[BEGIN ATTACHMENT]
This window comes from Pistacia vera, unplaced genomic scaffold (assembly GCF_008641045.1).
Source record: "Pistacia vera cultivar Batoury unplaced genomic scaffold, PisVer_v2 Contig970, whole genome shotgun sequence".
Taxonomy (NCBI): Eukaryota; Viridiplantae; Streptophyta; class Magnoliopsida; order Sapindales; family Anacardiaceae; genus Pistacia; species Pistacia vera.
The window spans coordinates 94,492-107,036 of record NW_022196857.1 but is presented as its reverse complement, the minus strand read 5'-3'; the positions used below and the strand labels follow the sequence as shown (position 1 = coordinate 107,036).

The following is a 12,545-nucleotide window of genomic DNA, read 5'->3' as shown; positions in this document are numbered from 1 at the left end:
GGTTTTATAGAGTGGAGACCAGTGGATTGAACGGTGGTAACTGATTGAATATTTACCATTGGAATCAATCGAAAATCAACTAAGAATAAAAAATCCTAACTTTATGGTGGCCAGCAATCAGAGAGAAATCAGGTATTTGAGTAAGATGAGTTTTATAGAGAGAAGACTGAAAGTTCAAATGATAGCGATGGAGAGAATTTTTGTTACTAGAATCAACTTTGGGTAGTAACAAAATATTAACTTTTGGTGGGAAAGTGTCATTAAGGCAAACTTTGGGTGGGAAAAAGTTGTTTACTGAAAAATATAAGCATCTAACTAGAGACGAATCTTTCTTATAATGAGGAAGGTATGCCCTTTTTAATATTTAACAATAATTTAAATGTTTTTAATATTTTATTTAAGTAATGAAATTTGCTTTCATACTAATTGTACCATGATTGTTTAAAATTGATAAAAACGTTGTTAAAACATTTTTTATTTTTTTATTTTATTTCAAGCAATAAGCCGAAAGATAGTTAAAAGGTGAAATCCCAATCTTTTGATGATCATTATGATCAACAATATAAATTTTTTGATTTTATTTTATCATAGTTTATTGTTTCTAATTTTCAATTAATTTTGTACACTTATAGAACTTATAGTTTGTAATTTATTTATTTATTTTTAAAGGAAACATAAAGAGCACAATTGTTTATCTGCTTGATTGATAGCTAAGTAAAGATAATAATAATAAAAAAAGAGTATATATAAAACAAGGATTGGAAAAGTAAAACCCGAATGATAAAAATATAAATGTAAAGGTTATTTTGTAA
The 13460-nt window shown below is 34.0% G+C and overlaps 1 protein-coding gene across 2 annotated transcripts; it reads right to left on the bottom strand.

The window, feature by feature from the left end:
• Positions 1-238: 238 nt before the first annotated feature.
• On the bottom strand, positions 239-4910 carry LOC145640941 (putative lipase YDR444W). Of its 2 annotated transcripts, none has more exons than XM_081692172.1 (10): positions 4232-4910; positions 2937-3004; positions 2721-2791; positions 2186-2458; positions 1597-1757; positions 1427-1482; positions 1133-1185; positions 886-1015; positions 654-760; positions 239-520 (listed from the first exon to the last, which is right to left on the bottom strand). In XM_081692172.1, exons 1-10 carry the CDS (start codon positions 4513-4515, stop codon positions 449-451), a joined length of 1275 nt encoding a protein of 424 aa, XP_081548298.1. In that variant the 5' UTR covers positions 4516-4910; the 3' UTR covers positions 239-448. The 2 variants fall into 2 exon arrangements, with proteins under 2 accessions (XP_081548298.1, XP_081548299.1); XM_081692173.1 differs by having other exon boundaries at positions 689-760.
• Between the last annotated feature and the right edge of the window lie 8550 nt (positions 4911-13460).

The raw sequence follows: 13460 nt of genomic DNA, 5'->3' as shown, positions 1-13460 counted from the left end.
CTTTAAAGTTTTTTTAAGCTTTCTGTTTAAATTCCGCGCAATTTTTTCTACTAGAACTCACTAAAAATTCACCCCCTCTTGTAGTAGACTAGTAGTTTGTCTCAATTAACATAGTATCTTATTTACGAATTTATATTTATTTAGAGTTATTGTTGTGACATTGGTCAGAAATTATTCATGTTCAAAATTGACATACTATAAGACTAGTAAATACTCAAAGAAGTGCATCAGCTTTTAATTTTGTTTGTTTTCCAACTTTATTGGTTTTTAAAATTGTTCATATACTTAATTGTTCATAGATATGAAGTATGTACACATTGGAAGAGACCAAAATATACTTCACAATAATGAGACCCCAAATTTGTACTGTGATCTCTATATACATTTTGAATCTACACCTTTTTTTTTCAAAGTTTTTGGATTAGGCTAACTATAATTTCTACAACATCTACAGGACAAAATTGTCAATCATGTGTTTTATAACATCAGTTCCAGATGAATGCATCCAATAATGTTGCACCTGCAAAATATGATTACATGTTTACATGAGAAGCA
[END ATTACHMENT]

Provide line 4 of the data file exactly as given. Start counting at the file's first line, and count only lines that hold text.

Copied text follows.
The window spans coordinates 94,492-107,036 of record NW_022196857.1 but is presented as its reverse complement, the minus strand read 5'-3'; the positions used below and the strand labels follow the sequence as shown (position 1 = coordinate 107,036).